These include:

pyromania (deliberate fire-setting)
intermittent explosive disorder (serious assaultive acts or destruction of property)
kleptomania (habitual stealing)
pedophilia (sexual activity with a pre-pubescent child)
sexual sadism (may entail “rape, cutting, stabbing, strangulation, torture, mutilation, or killing”)

So it is clear that two of the so-called mental illnesses (conduct disorder and antisocial personality disorder) consist essentially of “bad” behavior, while in at least six others, “bad” behavior is an integral part of the problem.

Nevertheless, Dr. Frances assures us that: “It’s a great mistake to confuse bad behavior with mental illness.” And in the letter to the NYT: “Bad behavior is rarely a sign of mental illness, and the mentally ill behave badly only rarely.” Yet the DSM-IV section on conduct disorder states clearly:  “…for males under age 18 years, rates range from 6% to 16%; for females, rates range from 2% to 9%.” (p 88) And: “the overall prevalence of Antisocial Personality Disorder in community samples is about 3% of males and about 1% of females.” (p 648)

So these can hardly be described as rare “mental illnesses.” In fact, DSM-IV also states that conduct disorder “is one of the most frequently diagnosed conditions in outpatient and inpatient mental health facilities for children” (p 88) and that prevalence estimates for antisocial personality disorder within clinical settings “have varied from 3% to 30% depending on the predominant characteristics of the populations being sampled.” (p 648) Again, this is clearly not a rare problem.

The fact is that since DSM-III, every significant problem of thinking, feeling, and/or behaving (including criminal activity) is considered by psychiatry to be a “mental illness.” This spurious notion has been re-stated and promoted in all subsequent editions, including DSM-IV and DSM-IV-TR, of which Dr. Frances was the architect.

Within the fraudulent psychiatric framework, criminal activity is not only a “mental illness” in its own right, it is also a primary gateway to the psychiatric system, where a wide range of “treatable” concurrent disorders are “uncovered.”

“Individuals with Conduct Disorder are at risk for later Mood or Anxiety Disorders, Somatoform Disorders, and Substance-Related Disorders.” (DSM-IV, p 89)

“Individuals with this disorder [antisocial personality disorder] may also experience dysphoria, including complaints of tension, inability to tolerate boredom, and depressed mood.  They may have associated Anxiety Disorders, Depressive Disorders, Substance-Related Disorders, Somatization Disorder, Pathological Gambling and other disorders of impulse control.” (p 647)

Court-mandated psychiatric “treatment” is common throughout the USA, and within the prison community it is well-recognized that availing of psychiatric “care” and taking the pills as prescribed increases one’s chances of parole. Continuing with “treatment” after discharge is often a condition of early release.

In this context, it is, I suggest, deceptive of Dr. Frances to assert that one can and should draw a sharp line between “bad behavior” and “mental illness.” Within the psychiatric drug-pushing business, crime is a mental illness, and is routinely used by psychiatrists as justification for enrolling individuals into the psychiatric system, in which they often remain enmeshed for years, decades, and even for life.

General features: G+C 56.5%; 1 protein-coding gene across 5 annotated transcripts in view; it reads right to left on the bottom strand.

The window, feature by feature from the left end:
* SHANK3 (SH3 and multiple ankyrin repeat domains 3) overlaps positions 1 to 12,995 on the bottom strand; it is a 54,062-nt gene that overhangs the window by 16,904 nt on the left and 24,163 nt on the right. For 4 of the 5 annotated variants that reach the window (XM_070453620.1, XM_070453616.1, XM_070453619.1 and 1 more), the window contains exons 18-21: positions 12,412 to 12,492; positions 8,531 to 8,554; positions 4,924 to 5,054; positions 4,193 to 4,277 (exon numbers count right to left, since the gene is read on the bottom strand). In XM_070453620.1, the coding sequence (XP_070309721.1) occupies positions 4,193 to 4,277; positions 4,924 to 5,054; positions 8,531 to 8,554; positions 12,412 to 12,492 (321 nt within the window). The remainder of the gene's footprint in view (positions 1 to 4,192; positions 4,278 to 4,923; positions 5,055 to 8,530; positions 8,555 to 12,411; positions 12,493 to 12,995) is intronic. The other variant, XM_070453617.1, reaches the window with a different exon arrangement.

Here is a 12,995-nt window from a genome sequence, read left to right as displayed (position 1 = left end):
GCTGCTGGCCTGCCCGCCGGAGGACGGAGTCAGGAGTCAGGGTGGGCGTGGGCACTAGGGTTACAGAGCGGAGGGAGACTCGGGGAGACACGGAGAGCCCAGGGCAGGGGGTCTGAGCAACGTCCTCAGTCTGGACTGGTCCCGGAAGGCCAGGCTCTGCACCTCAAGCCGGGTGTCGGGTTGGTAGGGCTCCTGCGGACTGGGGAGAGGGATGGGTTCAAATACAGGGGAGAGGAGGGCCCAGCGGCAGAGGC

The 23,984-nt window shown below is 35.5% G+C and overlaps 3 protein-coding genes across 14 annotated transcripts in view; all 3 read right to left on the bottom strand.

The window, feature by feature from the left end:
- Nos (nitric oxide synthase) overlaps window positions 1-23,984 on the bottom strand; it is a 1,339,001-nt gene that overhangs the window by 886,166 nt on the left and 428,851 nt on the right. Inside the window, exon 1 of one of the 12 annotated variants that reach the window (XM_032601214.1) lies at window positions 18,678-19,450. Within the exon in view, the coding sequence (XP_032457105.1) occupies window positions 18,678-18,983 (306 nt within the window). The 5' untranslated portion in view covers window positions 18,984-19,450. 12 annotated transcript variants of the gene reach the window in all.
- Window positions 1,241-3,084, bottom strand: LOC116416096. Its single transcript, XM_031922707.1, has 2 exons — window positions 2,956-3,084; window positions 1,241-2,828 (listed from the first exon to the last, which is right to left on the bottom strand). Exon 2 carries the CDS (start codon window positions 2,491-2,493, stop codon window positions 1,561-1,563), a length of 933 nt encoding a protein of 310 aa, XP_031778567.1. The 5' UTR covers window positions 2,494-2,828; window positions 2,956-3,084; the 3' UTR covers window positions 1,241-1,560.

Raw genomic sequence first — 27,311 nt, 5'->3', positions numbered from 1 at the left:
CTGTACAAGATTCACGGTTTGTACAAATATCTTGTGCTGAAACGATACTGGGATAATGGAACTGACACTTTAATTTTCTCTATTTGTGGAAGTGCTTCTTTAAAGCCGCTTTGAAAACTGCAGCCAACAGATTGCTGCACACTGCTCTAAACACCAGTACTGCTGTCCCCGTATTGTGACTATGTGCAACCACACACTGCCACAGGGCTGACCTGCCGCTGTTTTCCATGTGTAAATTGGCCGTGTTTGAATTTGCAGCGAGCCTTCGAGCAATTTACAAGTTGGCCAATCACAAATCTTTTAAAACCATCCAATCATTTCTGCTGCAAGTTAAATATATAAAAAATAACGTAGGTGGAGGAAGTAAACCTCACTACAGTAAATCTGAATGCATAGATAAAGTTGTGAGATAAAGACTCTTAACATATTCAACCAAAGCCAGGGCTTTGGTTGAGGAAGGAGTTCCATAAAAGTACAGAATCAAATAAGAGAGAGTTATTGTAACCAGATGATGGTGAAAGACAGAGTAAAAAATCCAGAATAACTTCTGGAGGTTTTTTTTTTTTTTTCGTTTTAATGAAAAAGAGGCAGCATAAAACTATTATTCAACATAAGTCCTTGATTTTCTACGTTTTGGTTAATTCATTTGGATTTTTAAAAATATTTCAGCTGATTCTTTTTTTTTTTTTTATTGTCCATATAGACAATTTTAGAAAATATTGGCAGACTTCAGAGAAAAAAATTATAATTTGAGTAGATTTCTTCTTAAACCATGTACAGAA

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52 COMMENTS

  1. Great article, Phil. When manic, my own bad behaviour has sometimes been written off as mental illness. Clearly, it’s not illness because, if it was, I wouldn’t be divorced and have a criminal record. It was bad behaviour with painful consequences. The answer is to make better choices in the future.

  2. Has anybody seen the title of Allen Frances new book? It’s called Twilight of American Sanity: A Psychiatrist Analyzes the Age of Trump. I haven’t got the words to describe the audacity of a person who would diagnose the American people while sparing their elective pompous ass. Maybe you have some.

    The nation (i.e its people) are “distressed” and “impaired”, but Donald “the Tweet” Trump isn’t. Excuse me, but I must have missed a great deal of the calm and lucidity demonstrated by our current head of state in recent weeks. You see how shaky this matter can become when it all boils down to “expert opinion”, as fallible as some “experts” prove to be.

    Another terrific post, Dr. Hickey. As always, it is engaging to read your analysis and critique. Keep them coming.

    • President Trump and those like him don’t need “mental illness” diagnoses when words like”hothead” work just as well. A decent social media consultant would make him write down his tweets ahead of time and wait at least an hour before posting.

      And as I said on another article written by you, Dr. Hickey, Dr. Frances and the other high-ranking psychiatrists really can’t keep their stories straight.

      Stigma makes a useful tool when they can use it to practice coercive “treatments.” But it’s a knife without a handle. Understandably few people relish the idea of having their reputations ruined as hopelessly “severely mentally ill.” This makes them reluctant to get the help they so sorely need. And by “they” I mean the psychiatrists of course, since they need consumers for their 6 or 7 digit incomes. Those they already keep have a bad habit of dying young. Alas.

      • People here keep talking about mental health workers “lining their pockets”, “money” etc.

        Here, in my country, there are many hospitals, some run by the state, some run by religious organisations (like Christian missionaries) where the doctors don’t get paid anything close to what they could make in private practice or by going to the west. I think many of them are completely aware of the “money” card that will be thrown at them and choose to have no conflicts of interests of that sort.